“Black Victorians” by Kesha N. Abraham and John Woolf is fantastic and I can’t recommend it highly enough if you are looking for insight into the Victorian age written in an easy-to-read and compelling manner!

It is broken into five parts each with a different focus. Using individuals’ stories to change perceptions of this period of time, the writers connect one with real people building empathy and understanding. Considering the immense challenges faced by each, one can’t help but admire all of the people recognised but though this highlights a few, my takeaway is there are far far more who are unnamed and need to be remembered when we use the term “Victorian”.

Being a staunch supporter of female rights, the chapters focusing on women are my favourite! Pushing back against racism and sexism in an era when neither were seen as they are today is impressive and inspiring.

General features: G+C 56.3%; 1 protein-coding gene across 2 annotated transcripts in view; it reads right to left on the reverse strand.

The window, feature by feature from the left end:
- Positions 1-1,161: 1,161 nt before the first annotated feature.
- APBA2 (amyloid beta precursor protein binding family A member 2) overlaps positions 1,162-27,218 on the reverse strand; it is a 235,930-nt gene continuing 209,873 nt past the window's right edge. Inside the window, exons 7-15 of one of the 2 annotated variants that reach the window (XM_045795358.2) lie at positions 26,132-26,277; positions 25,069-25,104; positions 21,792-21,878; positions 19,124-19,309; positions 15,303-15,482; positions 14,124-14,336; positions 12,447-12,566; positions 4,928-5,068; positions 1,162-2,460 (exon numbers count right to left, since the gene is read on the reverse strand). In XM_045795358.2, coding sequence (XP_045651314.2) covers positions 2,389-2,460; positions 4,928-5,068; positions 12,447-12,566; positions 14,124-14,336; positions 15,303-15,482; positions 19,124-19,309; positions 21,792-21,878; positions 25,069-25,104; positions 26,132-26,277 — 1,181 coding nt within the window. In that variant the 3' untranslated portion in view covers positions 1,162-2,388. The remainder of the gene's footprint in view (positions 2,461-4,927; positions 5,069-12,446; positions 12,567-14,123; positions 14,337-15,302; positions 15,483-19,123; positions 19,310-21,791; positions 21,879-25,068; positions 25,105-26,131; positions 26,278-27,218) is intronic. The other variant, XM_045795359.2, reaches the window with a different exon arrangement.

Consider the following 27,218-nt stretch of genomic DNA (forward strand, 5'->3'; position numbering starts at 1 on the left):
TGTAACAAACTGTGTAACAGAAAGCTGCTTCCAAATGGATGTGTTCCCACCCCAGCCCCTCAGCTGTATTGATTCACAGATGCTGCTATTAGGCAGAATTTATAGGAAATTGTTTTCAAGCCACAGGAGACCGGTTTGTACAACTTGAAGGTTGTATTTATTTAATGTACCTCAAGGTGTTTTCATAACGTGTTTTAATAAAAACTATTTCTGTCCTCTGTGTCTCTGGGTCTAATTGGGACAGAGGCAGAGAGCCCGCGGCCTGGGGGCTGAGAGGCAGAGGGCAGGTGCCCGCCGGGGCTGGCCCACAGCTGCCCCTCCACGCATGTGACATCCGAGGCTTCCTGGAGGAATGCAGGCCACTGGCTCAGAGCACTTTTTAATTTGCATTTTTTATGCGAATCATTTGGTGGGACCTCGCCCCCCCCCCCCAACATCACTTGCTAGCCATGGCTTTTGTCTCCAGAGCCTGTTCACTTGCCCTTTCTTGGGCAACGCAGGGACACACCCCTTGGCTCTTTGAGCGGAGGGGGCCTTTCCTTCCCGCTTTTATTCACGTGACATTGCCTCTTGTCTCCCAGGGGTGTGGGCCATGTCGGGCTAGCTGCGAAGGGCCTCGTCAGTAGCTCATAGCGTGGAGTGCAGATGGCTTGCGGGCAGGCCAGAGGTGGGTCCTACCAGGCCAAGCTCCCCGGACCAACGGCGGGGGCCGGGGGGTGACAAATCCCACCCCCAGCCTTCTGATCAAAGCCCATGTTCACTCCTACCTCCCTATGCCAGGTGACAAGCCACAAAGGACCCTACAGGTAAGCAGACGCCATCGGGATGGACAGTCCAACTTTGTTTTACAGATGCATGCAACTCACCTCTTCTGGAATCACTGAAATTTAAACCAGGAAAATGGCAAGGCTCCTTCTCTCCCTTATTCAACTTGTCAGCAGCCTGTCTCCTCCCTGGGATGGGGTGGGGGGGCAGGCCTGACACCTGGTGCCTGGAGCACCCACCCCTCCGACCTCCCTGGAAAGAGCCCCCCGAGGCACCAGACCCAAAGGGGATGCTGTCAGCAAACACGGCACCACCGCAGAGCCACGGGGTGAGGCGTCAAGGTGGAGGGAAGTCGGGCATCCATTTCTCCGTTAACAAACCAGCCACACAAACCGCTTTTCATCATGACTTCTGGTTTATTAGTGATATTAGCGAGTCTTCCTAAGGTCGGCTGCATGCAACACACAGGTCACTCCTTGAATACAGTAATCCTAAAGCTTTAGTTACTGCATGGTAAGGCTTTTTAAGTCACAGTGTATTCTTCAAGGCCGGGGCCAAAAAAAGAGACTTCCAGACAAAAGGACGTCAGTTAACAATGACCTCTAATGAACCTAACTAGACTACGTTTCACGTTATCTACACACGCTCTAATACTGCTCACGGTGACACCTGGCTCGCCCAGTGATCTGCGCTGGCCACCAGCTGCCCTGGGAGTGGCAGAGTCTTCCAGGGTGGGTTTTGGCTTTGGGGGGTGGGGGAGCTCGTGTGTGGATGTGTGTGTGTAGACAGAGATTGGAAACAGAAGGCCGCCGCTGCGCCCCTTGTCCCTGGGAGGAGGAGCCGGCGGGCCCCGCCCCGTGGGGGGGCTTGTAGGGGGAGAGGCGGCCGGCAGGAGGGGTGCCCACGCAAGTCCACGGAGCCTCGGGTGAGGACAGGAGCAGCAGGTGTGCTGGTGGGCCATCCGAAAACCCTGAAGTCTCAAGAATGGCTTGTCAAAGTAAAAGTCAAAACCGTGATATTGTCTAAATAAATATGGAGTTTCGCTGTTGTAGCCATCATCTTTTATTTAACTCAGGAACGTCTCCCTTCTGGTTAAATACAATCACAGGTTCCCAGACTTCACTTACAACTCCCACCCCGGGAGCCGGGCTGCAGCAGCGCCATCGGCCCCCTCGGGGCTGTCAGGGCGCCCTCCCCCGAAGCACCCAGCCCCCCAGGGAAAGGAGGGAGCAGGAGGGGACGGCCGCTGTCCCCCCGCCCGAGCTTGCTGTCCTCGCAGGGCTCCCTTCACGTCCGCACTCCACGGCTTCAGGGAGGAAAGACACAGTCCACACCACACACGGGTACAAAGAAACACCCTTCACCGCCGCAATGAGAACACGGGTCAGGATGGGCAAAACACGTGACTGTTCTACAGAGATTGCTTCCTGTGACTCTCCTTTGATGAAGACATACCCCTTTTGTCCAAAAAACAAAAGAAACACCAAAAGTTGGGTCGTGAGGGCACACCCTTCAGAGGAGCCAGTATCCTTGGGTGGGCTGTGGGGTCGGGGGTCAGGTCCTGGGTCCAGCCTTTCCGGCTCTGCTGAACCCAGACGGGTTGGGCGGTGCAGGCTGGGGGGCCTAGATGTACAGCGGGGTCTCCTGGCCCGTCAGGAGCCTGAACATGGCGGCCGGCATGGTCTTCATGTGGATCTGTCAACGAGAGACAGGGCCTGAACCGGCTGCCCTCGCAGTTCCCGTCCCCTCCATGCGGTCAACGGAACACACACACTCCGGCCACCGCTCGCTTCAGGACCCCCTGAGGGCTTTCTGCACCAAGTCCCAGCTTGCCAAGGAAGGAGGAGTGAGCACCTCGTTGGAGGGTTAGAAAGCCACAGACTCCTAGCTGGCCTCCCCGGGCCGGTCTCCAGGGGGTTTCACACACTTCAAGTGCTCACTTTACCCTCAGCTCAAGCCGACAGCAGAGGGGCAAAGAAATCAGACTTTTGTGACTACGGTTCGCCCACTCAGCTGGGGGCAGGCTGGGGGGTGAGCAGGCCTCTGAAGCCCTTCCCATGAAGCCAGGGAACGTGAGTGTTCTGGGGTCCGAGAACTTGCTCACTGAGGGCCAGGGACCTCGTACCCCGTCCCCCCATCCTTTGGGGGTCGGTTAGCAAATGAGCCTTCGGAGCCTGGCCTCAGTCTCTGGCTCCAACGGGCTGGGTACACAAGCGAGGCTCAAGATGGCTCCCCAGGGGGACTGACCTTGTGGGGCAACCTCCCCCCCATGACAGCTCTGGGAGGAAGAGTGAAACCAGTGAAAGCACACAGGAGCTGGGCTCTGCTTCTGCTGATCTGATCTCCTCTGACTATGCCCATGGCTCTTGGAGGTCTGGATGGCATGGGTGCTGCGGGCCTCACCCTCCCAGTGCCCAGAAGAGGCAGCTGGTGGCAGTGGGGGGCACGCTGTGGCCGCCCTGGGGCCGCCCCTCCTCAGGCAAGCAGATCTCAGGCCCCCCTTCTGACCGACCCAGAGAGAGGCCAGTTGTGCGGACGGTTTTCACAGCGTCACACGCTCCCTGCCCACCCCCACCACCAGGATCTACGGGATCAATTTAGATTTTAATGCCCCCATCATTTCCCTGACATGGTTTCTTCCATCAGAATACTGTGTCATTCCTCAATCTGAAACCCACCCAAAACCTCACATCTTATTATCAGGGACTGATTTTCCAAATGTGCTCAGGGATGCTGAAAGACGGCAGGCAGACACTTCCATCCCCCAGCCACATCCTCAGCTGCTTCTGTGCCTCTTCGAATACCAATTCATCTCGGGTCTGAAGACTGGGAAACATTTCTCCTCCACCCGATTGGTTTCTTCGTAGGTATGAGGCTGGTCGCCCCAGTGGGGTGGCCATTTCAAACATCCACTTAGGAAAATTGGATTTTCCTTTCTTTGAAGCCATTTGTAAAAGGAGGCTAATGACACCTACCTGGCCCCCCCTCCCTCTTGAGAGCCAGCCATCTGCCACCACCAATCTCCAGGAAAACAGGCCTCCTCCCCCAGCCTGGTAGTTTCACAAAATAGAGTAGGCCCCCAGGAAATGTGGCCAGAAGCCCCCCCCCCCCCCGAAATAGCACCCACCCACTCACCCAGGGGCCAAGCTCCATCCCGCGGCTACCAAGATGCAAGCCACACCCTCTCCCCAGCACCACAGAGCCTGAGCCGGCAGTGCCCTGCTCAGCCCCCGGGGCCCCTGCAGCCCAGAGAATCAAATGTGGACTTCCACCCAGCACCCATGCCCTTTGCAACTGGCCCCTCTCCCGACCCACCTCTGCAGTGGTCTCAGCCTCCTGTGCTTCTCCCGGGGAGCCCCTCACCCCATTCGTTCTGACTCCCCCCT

If you are looking for a challenging, enlightening, and enjoyable read, this is one for you! It’s a five out of five on the enJOYment scale!

From the back cover:

A landmark work of revisionist history exploring and celebrating the lives of Black Victorians.

Our vision of Victorian Britain tends to the monolithic – white, imperialist, prurient, patrician. However, though until very recently overlooked in our textbooks, there was another, more diverse Britain, populated by people of colour marking achievements both ordinary and extraordinary.

In this deeply researched, dynamic and revelatory history, Woolf and Abraham reach back into the archives to recentre our attention on marginalised Black Victorians, from leading medic George Rice to protestor William Cuffay to attention-grabbing abolitionists Henry ‘Box’ Brown and Sarah Parker Remond; from pre-Raphaelite muse Fanny Eaton to composer Samuel Coleridge Taylor. 

Black Victorians shows how Black lives were visible, present and influential – not temporary presences but established and rooted; and how paradox and ambivalence characterised the Victorian view of race.

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